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Chasing Photos And Capturing Life Along The Way

Since my sister upped her status to professional photographer in the last month, I’ve been on several photo shoots with her, whether assignment or freelance. I have to say she’s good. She has a wonderful eye for perspective and subject.

What I’ve witnessed during these past weeks has been an entirely new passion in her life and a boost for my own along the way.

She fires up in the morning with ideas for new possibilities, new environments for a look-see and pic potential. I rise with a question mark attached to consciousness. Where will she go today or is she staying put long enough to process those pics taken during the last burst of photo fever?

Watching her has become a new hobby for me. I see a blossoming of new potential for her as well as for her passion. Each petal that expands from the center of her desire flashes new color, new awareness of what could be, what will be, what has already developed. The scent of this blossom is one of freedom from fear; the fear of failure, of making a mistake, of falling flat on one’s face in front of friends and family.

I doubt seriously if any creative individual can embrace the inner creative drive if fear erects bars to prevent movement outward. Otherwise, no writer would ever submit a manuscript to a publisher. No painter would ever allow an outsider to see a new canvas. No musician would ever play in front of another person.

Instead, all of that pent-up creativity would wither and die unread, unseen, unheard by any but the fearful creator.

I believe that everyone has a creative side–a side that longs to be out there for all to witness. The crafter who makes odd gifts for those in the family does so for personal reasons as well as creative ones. They want to share what they enjoy, even if the receiver sticks it in a closet to be pondered later.

The scrapbooker labors over page after page of diverse memories with whatever accoutrements seem appropriate in an attempt to produce something that will keep those memories alive in some tangible form long after the event took place. Those scrapbooks become the modern version of home movies to be shared with family, friends, and neighbors. A great deal of thought and work goes into a well-crafted scrapbook. I salute those who have the patience for such projects.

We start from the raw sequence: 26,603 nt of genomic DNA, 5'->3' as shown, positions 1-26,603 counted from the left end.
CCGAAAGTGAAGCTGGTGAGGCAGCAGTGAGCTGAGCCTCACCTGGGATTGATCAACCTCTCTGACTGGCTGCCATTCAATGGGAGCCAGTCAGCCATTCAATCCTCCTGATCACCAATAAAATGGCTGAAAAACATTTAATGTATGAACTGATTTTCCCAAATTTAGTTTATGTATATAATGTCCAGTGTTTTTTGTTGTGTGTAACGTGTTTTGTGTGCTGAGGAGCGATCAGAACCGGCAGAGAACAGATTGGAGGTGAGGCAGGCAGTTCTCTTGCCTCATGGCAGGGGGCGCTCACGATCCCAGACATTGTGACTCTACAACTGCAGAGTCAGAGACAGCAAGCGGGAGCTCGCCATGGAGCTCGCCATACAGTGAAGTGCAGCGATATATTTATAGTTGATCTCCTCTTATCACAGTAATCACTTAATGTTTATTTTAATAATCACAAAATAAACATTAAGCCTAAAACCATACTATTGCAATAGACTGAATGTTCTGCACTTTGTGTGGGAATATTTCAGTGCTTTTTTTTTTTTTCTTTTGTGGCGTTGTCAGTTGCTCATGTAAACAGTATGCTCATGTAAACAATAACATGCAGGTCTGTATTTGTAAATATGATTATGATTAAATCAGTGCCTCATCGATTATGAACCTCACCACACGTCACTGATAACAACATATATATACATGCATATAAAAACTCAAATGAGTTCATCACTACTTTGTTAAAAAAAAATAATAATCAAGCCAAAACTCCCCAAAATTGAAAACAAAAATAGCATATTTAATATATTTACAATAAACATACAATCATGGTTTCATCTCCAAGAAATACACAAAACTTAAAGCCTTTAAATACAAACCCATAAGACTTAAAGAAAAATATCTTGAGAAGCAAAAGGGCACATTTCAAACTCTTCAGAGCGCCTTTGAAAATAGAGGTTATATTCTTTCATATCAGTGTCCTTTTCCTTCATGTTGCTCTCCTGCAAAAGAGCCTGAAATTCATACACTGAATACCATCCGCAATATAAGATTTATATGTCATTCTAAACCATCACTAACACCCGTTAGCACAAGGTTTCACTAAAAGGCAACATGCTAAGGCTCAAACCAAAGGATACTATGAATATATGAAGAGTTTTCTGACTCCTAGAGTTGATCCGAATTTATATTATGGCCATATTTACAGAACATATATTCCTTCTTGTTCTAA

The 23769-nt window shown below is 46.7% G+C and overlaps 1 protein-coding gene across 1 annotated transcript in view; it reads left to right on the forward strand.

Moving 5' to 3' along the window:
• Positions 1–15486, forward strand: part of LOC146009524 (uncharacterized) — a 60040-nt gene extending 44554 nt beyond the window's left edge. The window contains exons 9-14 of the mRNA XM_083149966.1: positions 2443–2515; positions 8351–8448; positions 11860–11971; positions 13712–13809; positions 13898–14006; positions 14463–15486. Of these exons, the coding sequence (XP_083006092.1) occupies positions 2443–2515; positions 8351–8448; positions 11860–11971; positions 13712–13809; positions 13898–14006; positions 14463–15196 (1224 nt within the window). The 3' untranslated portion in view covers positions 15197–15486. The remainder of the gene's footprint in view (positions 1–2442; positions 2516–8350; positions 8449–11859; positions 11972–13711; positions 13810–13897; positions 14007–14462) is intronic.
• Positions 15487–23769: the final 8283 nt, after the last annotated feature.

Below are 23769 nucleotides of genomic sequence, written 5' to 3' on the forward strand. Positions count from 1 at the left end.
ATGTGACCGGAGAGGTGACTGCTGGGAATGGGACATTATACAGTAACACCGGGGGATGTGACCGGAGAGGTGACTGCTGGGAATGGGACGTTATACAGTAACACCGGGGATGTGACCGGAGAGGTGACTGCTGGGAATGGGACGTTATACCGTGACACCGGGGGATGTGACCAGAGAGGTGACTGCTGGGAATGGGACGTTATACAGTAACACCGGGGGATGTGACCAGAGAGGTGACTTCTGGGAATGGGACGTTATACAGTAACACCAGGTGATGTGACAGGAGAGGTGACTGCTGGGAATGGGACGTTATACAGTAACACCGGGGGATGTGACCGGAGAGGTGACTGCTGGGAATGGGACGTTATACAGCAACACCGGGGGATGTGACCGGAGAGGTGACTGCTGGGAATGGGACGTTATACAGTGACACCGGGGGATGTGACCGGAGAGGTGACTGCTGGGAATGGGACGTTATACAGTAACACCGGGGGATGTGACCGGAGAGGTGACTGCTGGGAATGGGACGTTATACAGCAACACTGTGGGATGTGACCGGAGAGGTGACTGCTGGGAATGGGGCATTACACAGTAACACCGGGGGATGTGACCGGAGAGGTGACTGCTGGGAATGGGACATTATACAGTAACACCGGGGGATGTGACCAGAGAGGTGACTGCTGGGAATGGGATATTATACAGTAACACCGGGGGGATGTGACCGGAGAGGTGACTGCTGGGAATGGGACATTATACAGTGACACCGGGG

Whether the garage band ever makes the big time or only plays for the local nursing home on Saturday afternoons, the members of the band can applaud themselves for using their freedom of musical expression to create a meaningful experience for someone else.

For that’s what creativity is really all about. It’s about allowing self-expression of a passion from deep within while sharing it with someone else. If that sharing takes place after we pass on, someone will still read the diary, see the scrapbook, look at the music and wonder about the creator and the product. How better to get the attention of the ones left behind?

Sounds like a form of immortality, doesn’t it. And I suppose that in a way that’s true. I still have small pieces created by grandparent and parent, which I will never surrender. Those precious gifts always trigger my mind to produce mental pictures of the givers and strike up memories of times spent with them.

Perhaps that’s why my sister feels compelled to take photos of the surrounding natural world. If her business takes off, that’s great. But the end result is the creation of a pleasurable memento of a worthwhile experience, which will continue to stand as the primary function of the act of taking the photo.

She will always be able to remember the day of the purple sunset before the aurora borealis. She will always carry the memory of sable bunnies and whitetail deer. The waterfalls and lakes will always call her back to view their beauty because she has captured their essence in pixels.

I have watched  her allow her muse free reign and enjoyed the view. Now she understands why I write, why the hours are never long enough, and why I never get bored with it. She only had an inkling before. Now she has the full picture and it’s changed both of us. We can share our passions, collaborate, and make plans for later.

“Never is a day so full that another small pleasure cannot find a home in my heart.” I don’t remember who said that, but it’s true.

Here’s hoping your pleasures can be shared. A bientot,

Claudsy

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